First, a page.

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Succede solo a Bologna APS | The ancient professions of Bologna
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Bologna is a busy city that continues to preserve its historical trades and ancient professions, remembering them with plaques, commemorative stones, and even street names, firmly linking them to the city’s history.

The Brentatori

This term is generally unknown outside of Bologna, but the Brentatori actually have a history that is very closely linked to the city and its historical center. The ancient headquarters of the historic “Compagnia dell’Arte dei Brentatori” was located in what is now Via de’ Pignattari, next to the Basilica of San Petronio, and is currently occupied by the Hotel Commercianti.

But what did a Brentatore do? This corporation, born in 1250 but not legally recognized until the 15th century, brought together workers who transported wine on their backs in containers known as “Brente”. In addition to transportation, the Brentatori also had the task of tasting the wine and were the only judges who could certify its quality. In fact, they were considered great wine connoisseurs. Sound like a pretty cushy job? Well, it wasn’t all wine tasting. Whenever there was a fire, the Brentatori would be called upon to put it out by running to the site with their “brente” full of water.


The Notaries

This was one of the most powerful guilds in the city, and even had a whole building dedicated to it: the Palazzo dei Notai. The building, the ancient seat of the Notaries’ society, is located between two other very important buildings in the city: San Petronio (the civic temple of Bologna) and Palazzo d’Accursio (Bologna’s city hall), testifying to the importance of this corporation. The Notaries and “Beccai” are also the only corporations to have their own chapels in the Basilica of San Petronio. The chapel for the Notaries is called the chapel of the Holy Cross and displays the coat of arms of the Society of Notaries.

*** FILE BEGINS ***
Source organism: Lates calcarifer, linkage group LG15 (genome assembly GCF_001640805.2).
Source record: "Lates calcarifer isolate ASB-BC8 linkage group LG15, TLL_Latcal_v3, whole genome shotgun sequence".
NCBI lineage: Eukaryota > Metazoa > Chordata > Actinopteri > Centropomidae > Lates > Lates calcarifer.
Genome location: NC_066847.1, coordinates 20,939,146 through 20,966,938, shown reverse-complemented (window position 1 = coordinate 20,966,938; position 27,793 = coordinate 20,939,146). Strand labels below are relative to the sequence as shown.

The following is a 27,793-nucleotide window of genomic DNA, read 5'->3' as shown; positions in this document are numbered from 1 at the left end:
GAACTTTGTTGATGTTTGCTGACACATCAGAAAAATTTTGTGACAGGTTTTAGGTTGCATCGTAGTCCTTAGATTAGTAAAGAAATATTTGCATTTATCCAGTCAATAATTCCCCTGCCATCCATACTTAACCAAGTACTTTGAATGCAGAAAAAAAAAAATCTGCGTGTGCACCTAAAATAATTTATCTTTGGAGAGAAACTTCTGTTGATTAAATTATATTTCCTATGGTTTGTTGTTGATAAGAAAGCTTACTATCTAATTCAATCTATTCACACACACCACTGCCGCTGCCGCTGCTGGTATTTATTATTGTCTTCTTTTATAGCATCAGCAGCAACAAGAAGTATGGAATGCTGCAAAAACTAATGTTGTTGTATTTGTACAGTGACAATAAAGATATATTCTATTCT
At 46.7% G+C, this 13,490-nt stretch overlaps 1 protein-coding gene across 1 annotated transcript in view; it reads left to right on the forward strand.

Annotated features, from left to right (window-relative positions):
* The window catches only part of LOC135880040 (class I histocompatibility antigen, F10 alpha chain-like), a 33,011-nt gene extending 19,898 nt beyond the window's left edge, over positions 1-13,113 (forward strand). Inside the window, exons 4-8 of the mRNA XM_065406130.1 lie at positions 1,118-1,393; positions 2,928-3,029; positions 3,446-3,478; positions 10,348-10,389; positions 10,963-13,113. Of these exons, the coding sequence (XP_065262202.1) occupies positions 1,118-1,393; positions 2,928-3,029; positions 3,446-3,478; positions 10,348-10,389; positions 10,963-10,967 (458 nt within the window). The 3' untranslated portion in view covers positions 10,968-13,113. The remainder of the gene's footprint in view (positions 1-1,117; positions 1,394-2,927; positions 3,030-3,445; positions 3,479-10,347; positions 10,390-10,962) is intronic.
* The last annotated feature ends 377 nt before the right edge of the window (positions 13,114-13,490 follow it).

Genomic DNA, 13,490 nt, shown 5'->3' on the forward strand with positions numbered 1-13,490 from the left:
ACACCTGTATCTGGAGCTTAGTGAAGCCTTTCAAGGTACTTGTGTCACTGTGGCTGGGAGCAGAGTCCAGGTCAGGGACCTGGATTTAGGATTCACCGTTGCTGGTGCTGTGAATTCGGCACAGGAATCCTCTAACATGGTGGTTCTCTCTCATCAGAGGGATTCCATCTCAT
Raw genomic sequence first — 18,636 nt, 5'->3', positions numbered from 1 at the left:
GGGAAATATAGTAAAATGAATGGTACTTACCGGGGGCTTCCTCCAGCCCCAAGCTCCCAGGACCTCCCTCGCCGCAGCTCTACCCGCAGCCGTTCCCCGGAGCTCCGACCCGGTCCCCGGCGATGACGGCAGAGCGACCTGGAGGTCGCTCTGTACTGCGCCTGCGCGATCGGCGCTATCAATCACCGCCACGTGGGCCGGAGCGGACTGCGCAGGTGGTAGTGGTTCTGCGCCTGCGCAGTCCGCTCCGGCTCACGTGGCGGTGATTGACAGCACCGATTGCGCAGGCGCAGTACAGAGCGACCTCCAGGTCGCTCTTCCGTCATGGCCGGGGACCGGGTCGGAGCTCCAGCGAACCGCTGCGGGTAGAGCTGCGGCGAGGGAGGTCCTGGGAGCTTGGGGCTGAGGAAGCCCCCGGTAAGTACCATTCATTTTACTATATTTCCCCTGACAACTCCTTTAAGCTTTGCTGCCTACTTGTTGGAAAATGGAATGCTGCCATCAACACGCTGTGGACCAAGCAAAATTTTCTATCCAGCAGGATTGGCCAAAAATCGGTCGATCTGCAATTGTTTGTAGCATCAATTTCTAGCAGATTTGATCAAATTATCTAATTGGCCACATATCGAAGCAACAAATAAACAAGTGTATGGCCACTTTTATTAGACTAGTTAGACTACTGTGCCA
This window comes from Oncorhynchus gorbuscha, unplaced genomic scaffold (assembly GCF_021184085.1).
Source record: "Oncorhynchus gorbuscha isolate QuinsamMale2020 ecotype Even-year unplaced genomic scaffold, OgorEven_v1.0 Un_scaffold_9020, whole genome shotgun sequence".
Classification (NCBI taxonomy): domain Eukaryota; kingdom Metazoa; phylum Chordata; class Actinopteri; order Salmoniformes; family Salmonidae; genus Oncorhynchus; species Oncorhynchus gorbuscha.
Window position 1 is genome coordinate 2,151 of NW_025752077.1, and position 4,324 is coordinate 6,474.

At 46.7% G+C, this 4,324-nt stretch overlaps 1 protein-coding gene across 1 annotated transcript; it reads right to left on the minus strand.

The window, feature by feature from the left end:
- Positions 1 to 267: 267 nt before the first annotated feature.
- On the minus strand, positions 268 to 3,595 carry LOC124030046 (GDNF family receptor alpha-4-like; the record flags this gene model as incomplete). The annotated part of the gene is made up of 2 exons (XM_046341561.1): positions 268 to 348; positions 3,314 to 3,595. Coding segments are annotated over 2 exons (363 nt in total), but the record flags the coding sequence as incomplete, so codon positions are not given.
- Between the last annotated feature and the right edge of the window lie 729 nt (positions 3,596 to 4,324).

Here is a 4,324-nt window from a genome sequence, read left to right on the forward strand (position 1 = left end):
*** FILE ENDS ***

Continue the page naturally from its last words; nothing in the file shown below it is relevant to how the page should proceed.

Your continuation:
The Beccai

The Beccai were butchers, and traces of this profession can still be found throughout the city. The “Casa dell’Arte dei Beccai” was once located in Via Caprarie, where they still have a tile displayed on the wall at number 3, though the house itself was demolished in 1912.

The Beccai were butchers, and traces of this profession can still be found throughout the city. The “Casa dell’Arte dei Beccai” was once located in Via Caprarie, where they still have a tile displayed on the wall at number 3, though the house itself was demolished in 1912.

The Beccai, like the Notaries, also had their own chapel in San Petronio, known as the Chapel of Saint Peter the Martyr. The chapel contains a canvas painted by Francesco Brizio depicting the coronation of the Madonna of the Borgo di San Pietro, an image to which the Bolognese butchers were devoted. You can also find, painted on the wall, the emblem of the Beccai and the coats of arms of the twenty-one men who were part of the Council for this corporation in 1613.


The Salaroli

The tastiest of the professions, the Salaroli were a medieval guild dedicated to the preservation of meat or cheeses with salt. In fact, their coat of arms was a cup of salt.

One Bolognese specialty made the Salaroli particularly famous: the beloved mortadella. They were actually the first to manage the production of this popular cold cut (and much more). It all began in 1661, when Cardinal Farnese approved a new law titled “Bando e provisione sopra la fabbrica delle Mortadelle e salami”, setting down official specifications for the production of mortadella and cold cuts, and making it the oldest law in the world regarding the protection of an Italian delicacy. The Salaroli were thus tasked with affixing the seal of guaranteed quality on each mortadella. This corporation is remembered with a plaque at number 6 in Vicolo Ranocchi, put up in honor of the 130th anniversary of the Mutua Salsamentari, which saw the “rebirth” of the ancient Company of the Salaroli.


Have you heard of other ancient professions?

Let us know at ufficio.stampa@succedesoloabologna.it

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